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REVOLVER Improved & Expanded

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On April 6, 1966, The Beatles gathered in Studio Three at EMI Studios (now called Abbey Road Studios) for their first REVOLVER recording session. With their producer George Martin flanked by recording engineer Geoff Emerick and technical engineer Ken Townsend, they went in blazing, starting with ‘Tomorrow Never Knows’. John’s ethereal vocals (fed from his mic through a rotating Leslie speaker), innovative tape loops - including Paul saying ‘ah, ah, ah, ah’, which when sped up produced a sound similar to a seagull’s screech - converge with Ringo’s thunderous drum pattern, George’s tamboura drone, and a backwards guitar solo. ‘Tomorrow Never Knows’ propelled The Beatles and popular music into exciting new terrain. In an interview before REVOLVER’S August 5, 1966 release, Paul explained to NME, “We did it because I, for one, am sick of doing sounds that people can claim to have heard before.” REVOLVER’S Special Edition also features The Beatles’ first take of ‘Tomorrow Never Knows’ from the April 6 session and a mono mix that was issued on a small number of records before the LP was recut with the correct version.

The next day, The Beatles returned to Studio Three, completed most of their ‘Tomorrow Never Knows’ recording, and started work on the first version of ‘Got To Get You Into My Life’. As heard on the Special Edition’s Sessions One, this recording sounds very different from the released track. REVOLVER’S Special Edition also spotlights two more stages of the finished track’s evolution: an unreleased mono mix and a special mix highlighting the overdubs of three trumpets and two tenor saxophones.

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One of George’s most important songwriting influences is heard in ‘Love You To’. The previous year, his deepening interest in Indian music and learning how to play sitar had brought him together with Ravi Shankar, who became his close friend and occasional musical collaborator. The Beatles began recording ‘Love You To’ in Studio Two on April 11, the third anniversary of the UK release of “From Me To You”. Taken with the whole of REVOLVER, the short three-year span between these songs illuminates the band’s astonishing creative progression.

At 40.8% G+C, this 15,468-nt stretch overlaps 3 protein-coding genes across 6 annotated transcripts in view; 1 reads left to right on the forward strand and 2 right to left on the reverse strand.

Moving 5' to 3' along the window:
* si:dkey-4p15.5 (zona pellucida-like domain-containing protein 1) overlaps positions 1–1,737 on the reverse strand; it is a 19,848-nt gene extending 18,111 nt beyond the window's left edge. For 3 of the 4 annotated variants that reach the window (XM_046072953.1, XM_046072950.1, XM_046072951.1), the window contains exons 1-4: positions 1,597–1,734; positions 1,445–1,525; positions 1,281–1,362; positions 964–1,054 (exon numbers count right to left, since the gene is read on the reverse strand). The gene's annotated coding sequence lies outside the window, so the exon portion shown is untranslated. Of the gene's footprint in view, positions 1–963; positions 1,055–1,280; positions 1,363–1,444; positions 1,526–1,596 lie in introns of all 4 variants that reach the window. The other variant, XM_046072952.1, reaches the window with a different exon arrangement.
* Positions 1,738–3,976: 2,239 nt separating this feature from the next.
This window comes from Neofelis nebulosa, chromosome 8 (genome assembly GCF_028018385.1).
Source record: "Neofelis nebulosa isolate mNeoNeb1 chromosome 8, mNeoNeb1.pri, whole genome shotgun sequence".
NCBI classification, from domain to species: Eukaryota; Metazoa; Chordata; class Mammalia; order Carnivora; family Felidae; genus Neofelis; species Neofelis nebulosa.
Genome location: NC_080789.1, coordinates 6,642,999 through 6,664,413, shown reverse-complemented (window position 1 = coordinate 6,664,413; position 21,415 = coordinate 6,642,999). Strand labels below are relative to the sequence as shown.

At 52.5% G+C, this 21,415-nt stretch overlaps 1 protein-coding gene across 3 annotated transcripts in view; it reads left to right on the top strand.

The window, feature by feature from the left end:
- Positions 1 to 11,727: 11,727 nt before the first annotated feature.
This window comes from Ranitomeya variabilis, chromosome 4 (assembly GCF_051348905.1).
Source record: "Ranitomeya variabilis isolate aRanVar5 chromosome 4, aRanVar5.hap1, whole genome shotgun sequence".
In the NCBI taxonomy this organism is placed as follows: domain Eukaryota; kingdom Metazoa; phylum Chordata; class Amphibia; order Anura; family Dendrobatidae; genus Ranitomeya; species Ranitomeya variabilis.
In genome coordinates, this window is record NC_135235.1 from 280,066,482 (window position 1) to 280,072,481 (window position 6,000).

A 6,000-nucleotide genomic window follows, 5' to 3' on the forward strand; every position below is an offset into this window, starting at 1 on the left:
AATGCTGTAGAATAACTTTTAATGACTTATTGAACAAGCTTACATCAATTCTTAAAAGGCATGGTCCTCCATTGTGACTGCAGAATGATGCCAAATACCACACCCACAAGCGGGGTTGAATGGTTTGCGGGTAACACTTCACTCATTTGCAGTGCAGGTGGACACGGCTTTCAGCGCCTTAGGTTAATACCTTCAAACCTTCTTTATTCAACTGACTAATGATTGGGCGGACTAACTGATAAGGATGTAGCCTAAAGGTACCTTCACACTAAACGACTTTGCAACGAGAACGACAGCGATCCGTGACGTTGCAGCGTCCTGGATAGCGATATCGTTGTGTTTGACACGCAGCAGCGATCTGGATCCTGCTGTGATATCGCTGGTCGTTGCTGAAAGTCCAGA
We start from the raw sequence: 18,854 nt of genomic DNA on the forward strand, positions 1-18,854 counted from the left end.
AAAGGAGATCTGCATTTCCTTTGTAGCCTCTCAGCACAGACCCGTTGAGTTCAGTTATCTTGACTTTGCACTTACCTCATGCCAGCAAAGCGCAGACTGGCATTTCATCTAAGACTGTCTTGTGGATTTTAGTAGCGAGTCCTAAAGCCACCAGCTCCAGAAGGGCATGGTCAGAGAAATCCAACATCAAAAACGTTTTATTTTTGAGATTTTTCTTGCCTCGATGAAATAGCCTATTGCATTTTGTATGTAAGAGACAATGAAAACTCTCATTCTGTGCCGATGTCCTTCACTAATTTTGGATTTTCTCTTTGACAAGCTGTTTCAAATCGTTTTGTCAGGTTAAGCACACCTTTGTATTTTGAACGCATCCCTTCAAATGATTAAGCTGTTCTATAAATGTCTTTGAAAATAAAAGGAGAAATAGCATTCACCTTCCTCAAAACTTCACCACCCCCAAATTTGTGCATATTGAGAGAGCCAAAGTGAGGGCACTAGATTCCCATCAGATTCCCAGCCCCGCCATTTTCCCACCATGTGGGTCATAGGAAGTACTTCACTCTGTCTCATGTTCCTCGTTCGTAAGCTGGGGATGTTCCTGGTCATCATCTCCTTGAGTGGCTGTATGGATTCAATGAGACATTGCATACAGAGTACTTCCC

It was one of the first tunes I wrote for sitar,” George later recalled. “This was the first song where I consciously tried to use the sitar and tabla on the basic track.” With George on sitar and vocals, Paul on tamboura and vocal harmony, and university student Anil Bhagwat on tabla, the song’s intricate arrangement began to take shape over several takes. Overdubs included an additional harmony vocal by Paul, omitted from the released version but now faded up in a mix of Take 7. REVOLVER’S Special Edition also features Take 1 and a previously undocumented and only recently discovered rehearsal for the song with George playing sitar and Paul on tamboura.

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Between April 13 and 16 in Studios Two and Three, The Beatles recorded their chart-topping ‘Paperback Writer’ single (with layered harmonies, riffing guitars, and Paul’s booming bass lines) and its B-side ‘Rain’ (achieved with tape machines slowed down for the recording and mixing processes). Prior to the single’s release on June 10 (May 30 in the U.S.), The Beatles spent a couple of days away from recording to shoot several promotional films for both songs with director Michael Lindsay-Hogg, who would later direct the Let It Be film. In addition to the songs’ new stereo mixes and original mono mixes, REVOLVER’S Special Edition features ‘Paperback Writer’ Takes 1 and 2 - Backing track and two versions of ‘Rain’ Take 5: one at the actual speed The Beatles played it and the other, a slowed down evolutionary mix used to create the master tape.

The album’s opening track, ‘Taxman’, was recorded across three Studio Two sessions in April and May. One of three songs on the album by George, in ‘Taxman’ he expresses his frustration with the UK’s ‘super-rich’ tax rate at the time (90%), with a vocal wink to the “Batman” TV theme song. In a 12-hour session on April 20, The Beatles recorded and mixed the first version of ‘And Your Bird Can Sing’ (for this song, the Special Edition features two Version One/Take 2 recordings and Version Two’s Take 5), then began recording ‘Taxman’. They returned to the song the next day, laying down George’s foundational guitar, Paul’s bass and his dynamic, raga-style guitar solo, and Ringo’s drums and cowbell. REVOLVER’S Special Edition also features Take 11, with falsetto backing vocals by John and Paul with different words from the released version.

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